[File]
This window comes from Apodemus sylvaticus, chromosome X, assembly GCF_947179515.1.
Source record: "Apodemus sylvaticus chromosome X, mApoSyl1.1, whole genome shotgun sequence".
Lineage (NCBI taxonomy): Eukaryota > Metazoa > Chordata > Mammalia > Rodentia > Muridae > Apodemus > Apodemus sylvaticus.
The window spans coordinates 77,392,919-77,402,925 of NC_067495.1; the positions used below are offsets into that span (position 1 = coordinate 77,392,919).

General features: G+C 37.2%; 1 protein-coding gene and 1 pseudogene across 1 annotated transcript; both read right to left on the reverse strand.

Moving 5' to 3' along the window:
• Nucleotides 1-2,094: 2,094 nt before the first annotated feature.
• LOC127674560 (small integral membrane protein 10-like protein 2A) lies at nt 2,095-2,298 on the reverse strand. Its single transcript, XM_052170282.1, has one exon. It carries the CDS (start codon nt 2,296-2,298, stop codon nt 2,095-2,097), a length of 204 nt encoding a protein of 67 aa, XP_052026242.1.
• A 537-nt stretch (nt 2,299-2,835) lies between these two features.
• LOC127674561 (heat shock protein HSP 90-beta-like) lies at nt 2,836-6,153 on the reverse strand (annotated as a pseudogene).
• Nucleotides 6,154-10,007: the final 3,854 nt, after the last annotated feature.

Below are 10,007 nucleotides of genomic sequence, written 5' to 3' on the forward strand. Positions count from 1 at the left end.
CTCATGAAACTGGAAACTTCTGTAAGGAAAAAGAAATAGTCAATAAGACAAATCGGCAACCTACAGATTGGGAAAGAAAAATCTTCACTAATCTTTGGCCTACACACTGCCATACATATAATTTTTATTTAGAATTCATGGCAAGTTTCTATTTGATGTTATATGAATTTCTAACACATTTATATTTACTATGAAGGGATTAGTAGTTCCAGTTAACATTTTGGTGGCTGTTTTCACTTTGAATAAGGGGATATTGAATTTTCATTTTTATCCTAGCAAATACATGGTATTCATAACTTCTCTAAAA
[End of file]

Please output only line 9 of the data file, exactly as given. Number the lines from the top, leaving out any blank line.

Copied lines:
• A 537-nt stretch (nt 2,299-2,835) lies between these two features.